Sunday, 5:20 p.m. A dinghy carrying two men who can't swim capsizes just off the 79th Street Boat Basin in the Hudson River, and a witness calls it in. Two NYPD Scuba divers, who've donned their drysuits in the cramped helicopter cockpit, jump some 20 feet into the river. After several minutes in water that resembles Yoo-Hoo, they locate the bodies, face-down on the bottom. The recovery, it should be noted, takes place without the benefit of sight. Of the many difficulties Scuba faces, nothing rekindles vestigial childhood terror quite like the concept of zero visibility.
"Zero viz means holding a 50,000-candlepower light in your hand and not knowing it's on," explains Butch Hendrick of Lifeguard Systems. "You can't see your own gauge. Running out of air becomes an issue." Then there are the hazards, things like jagged debris. "These guys can suddenly find themselves in a forest of daggers dunked in creosote," Hendrick says. "It's pitch-black. Imagine finding a body in that."
Actually, I can't. When it comes to diving, I definitely have fear. Many fears. I was certified in the Virgin Islands, in the crystalline warmth of the Caribbean, in a comfortable wetsuit; I knew the only way I'd ever begin to understand what the men of NYPD Scuba went through was to dive in low-viz water in a drysuit. Since for insurance reasons NYPD Scuba won't allow civilians to dive with officers, I found an instructor named Cal Azzouni, who runs a dive shop in the East Village, and signed up for a drysuit course. Cal was unwilling to get anywhere near any of the local waters ("I'm not diving in that shit"), so he suggested we drive an hour and a half west to a flooded limestone quarry near Bethlehem, Pennsylvania.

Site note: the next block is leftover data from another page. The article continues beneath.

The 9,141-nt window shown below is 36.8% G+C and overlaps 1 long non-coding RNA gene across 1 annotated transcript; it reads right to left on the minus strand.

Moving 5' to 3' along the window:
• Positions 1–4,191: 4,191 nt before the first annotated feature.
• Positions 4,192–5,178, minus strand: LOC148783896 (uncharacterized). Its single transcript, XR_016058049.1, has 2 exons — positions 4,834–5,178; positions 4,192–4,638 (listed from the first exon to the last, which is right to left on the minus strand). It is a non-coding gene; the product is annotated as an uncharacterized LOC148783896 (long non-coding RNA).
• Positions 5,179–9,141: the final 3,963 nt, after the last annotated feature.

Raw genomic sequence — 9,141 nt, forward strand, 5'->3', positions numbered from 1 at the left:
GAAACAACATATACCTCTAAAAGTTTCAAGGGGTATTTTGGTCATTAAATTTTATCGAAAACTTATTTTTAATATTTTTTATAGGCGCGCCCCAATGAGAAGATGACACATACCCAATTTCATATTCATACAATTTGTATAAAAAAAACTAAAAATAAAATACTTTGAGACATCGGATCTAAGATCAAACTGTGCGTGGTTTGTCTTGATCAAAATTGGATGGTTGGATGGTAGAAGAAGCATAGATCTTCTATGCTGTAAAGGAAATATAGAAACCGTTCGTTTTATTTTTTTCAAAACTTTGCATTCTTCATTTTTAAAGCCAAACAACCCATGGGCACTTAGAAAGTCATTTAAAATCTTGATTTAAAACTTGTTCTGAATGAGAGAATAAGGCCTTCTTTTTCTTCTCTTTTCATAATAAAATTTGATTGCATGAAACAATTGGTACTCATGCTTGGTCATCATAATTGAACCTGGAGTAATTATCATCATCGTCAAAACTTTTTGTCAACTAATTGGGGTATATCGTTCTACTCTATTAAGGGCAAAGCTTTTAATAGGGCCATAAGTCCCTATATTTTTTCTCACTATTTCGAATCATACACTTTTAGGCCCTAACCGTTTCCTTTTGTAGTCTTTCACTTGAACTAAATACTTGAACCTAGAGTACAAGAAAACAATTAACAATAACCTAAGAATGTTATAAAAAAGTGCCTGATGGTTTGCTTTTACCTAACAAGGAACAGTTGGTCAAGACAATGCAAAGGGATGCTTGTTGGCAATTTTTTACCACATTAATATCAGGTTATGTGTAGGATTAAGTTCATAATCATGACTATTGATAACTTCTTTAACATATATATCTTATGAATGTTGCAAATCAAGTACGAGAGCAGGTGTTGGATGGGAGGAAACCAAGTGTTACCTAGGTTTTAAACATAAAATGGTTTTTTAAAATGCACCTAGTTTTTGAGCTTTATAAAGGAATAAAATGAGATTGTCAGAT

Squeezing into a drysuit is like inserting yourself into a heavy-duty body condom. You must coat your wrists with K-Y Jelly to wiggle through the tight openings. It requires flexibility, strength, patience, and planning; you can't urinate in a drysuit. There is much yanking and difficult zippering. It took me half an hour. NYPD divers put on their suits in about five minutes.
One of my flippers fell off right after Cal and I entered the water. We felt around—nothing. He suggested we go ahead with the dive, holding hands and sweeping the bottom, but we'd already kicked up a sandstorm of sediment; I couldn't see my hand in front of my face. My lone flipper flapped pathetically as Cal began pulling me out deeper. Blind and disoriented, I felt myself beginning to hyperventilate. I was experiencing aquatic claustrophobia. I had no idea where I was. I shook Cal off and fled, unadvisedly, to the surface, hoping I wasn't down deep enough to contract the bends on the way up. I spit out my regulator and started wheezing.
I was in less than five feet of water.